Examples: “Squeeze,” “Tooms,” “The Jersey Devil,” “The Host,” “Humbug,” “D.P.O.,” “2Shy,” “Teliko,” “Home,” “Small Potatoes,” “Leonard Betts,” “Detour.”

Xenophobia (or Foreign Fears)

In these stories, ancient ethnic legends are seen to have a basis in fact.  This particular X-Files story-type plays on the idea that Western-based “science” does not see the whole picture when it comes to life (and death) on the planet.  In these tales, ethnic legends and curses from around the globe inevitably prove true, even though they operate outside our concepts of reality and even sense.

Examples: “Teso Dos Bichos,” “Kaddish,” “Hell Money,” “El Mundo Gira,” “Badlaa.”

From the Dawn of Time

These X-Files episodes concern life-forms from prehistory.   Unfortunately, they re-assert themselves in the present because of climactic changes or man’s encroachment on long-standing territory.  These life-forms are millions of years old and exhibit qualities inimical to human survival.  Sometimes, they exist in remote locations (a volcano, or the Arctic, for example), and sometimes they are just around the corner, in the Appalachians.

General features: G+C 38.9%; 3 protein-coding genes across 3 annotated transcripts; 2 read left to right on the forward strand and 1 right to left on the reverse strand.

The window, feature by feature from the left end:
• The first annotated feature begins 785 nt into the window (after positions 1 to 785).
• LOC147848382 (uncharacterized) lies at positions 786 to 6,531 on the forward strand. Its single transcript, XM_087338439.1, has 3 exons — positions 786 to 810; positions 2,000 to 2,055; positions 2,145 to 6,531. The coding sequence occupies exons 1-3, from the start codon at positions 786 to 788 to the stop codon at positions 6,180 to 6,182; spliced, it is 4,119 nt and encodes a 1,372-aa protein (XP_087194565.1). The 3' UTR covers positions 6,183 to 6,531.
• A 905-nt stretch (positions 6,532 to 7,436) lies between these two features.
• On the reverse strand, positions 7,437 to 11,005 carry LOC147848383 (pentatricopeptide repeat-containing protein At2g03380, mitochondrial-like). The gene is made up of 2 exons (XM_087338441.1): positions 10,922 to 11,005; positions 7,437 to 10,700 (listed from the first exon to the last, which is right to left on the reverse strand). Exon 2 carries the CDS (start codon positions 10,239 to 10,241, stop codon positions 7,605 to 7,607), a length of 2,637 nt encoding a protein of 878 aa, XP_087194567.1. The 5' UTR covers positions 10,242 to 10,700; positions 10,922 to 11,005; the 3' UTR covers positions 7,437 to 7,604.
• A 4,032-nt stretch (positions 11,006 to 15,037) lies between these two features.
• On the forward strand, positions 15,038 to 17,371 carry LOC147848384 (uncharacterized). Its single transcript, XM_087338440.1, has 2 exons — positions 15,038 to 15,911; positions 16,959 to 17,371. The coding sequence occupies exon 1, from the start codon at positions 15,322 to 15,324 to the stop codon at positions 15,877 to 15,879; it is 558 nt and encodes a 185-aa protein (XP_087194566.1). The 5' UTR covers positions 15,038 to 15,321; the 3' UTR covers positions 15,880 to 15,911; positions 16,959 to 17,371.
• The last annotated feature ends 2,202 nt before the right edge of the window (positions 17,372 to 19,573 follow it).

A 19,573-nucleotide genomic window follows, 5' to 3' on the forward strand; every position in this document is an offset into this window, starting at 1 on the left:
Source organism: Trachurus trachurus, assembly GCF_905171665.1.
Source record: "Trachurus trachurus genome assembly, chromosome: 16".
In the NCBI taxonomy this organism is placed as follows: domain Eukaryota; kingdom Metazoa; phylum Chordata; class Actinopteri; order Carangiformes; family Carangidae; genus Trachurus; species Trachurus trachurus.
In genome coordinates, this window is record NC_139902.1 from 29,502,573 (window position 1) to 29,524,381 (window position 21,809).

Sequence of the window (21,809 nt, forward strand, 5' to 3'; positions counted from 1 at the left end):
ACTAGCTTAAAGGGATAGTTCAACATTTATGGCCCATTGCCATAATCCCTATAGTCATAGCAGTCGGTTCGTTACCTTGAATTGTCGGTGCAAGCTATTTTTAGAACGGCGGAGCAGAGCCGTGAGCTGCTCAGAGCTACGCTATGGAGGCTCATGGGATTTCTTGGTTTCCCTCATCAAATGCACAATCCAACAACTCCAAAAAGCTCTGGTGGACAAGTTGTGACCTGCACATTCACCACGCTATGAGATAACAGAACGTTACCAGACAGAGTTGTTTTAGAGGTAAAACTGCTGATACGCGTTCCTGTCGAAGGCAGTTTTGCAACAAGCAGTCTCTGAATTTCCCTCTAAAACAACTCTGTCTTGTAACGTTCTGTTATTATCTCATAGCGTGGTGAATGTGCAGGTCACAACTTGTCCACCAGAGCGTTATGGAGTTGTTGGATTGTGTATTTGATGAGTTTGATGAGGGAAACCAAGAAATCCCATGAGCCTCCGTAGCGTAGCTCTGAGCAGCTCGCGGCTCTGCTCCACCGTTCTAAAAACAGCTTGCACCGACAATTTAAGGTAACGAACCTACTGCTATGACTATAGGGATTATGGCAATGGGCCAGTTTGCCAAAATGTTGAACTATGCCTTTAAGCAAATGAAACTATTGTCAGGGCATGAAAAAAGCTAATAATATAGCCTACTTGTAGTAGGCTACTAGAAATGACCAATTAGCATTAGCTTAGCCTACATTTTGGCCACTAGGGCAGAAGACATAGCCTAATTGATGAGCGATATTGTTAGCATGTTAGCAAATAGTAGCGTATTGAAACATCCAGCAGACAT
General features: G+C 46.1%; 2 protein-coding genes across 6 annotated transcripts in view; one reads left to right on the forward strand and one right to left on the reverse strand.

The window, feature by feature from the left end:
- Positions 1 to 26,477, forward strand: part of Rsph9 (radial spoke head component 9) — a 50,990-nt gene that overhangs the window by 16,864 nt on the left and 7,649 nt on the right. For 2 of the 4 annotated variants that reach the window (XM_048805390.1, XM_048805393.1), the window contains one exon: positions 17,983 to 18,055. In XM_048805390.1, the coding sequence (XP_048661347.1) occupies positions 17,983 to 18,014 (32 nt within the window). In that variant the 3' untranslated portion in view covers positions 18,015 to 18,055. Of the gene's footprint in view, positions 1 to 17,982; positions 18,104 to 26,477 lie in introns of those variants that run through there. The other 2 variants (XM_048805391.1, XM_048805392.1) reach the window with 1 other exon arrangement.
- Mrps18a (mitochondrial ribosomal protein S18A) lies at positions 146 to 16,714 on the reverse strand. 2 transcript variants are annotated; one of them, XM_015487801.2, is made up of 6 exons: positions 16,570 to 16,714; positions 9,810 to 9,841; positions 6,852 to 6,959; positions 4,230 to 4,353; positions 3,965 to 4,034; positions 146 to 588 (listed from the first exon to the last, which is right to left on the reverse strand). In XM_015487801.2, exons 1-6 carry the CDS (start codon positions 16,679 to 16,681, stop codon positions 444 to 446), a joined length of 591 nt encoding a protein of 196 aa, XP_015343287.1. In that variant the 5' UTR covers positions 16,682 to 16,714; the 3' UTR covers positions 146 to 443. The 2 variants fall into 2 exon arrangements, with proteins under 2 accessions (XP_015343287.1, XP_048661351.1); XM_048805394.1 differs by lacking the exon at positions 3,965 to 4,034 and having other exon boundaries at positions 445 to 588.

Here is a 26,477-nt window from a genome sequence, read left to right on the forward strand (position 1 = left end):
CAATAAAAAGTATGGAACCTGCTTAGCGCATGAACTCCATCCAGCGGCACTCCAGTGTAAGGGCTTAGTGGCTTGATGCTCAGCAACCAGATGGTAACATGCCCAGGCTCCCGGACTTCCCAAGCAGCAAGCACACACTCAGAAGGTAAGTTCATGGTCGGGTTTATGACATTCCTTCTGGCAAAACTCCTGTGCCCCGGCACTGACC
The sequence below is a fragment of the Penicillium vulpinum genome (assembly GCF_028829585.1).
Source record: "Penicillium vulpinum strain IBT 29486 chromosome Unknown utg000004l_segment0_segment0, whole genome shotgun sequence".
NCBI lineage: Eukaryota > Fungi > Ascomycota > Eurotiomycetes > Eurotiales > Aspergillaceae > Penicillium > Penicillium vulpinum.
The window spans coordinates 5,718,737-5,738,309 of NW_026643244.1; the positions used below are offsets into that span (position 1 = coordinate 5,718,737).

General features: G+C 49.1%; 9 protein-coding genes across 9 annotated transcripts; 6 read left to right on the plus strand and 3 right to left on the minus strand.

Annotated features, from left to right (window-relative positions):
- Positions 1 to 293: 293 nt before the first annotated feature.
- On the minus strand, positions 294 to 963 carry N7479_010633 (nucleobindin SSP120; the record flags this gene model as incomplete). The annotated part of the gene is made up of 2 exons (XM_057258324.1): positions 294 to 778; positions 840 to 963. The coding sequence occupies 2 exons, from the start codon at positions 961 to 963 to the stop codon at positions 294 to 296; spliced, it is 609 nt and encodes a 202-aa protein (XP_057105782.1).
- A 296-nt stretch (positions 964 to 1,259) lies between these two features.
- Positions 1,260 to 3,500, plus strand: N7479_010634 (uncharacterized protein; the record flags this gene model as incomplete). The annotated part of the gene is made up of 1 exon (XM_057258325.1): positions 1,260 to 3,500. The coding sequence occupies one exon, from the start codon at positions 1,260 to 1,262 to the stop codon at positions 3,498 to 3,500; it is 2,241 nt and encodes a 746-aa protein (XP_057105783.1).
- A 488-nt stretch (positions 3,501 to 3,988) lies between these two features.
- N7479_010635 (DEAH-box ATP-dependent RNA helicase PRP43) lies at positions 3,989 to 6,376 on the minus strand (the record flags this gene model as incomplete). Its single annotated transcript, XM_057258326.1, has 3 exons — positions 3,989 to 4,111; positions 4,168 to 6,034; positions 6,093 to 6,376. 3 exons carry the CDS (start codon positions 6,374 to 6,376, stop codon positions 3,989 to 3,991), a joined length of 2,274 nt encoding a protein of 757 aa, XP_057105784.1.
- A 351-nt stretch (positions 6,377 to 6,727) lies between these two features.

Examples: “Ice,” “Darkness Falls,” “Firewalker,” “Quagmire,” “Field Trip,” “Agua Mala,” “Detour.”


Extra-terrestrial life is at the center of many X-Files stories, though ultimately not validated empirically within the continuity (for the most part).  There is some heavy overlap between aliens and the Mytharc stories since the latter involve the colonization of Earth and the restoration of an alien virus (the black oil) that was the planet’s original inhabitant.

Examples: “Pilot,” “Space,” “E.B.E.,” “Genderbender,” “Little Green Men,” “Jose Chung’s From Outer Space,” “Colony,” “End Game,” “Talitha Cumi,” “Herrenvolk,” “War of the Coprophages,” “Travelers,” “The Beginning,” “The Unnatural,” “Biogenesis.”

God’s Masterplan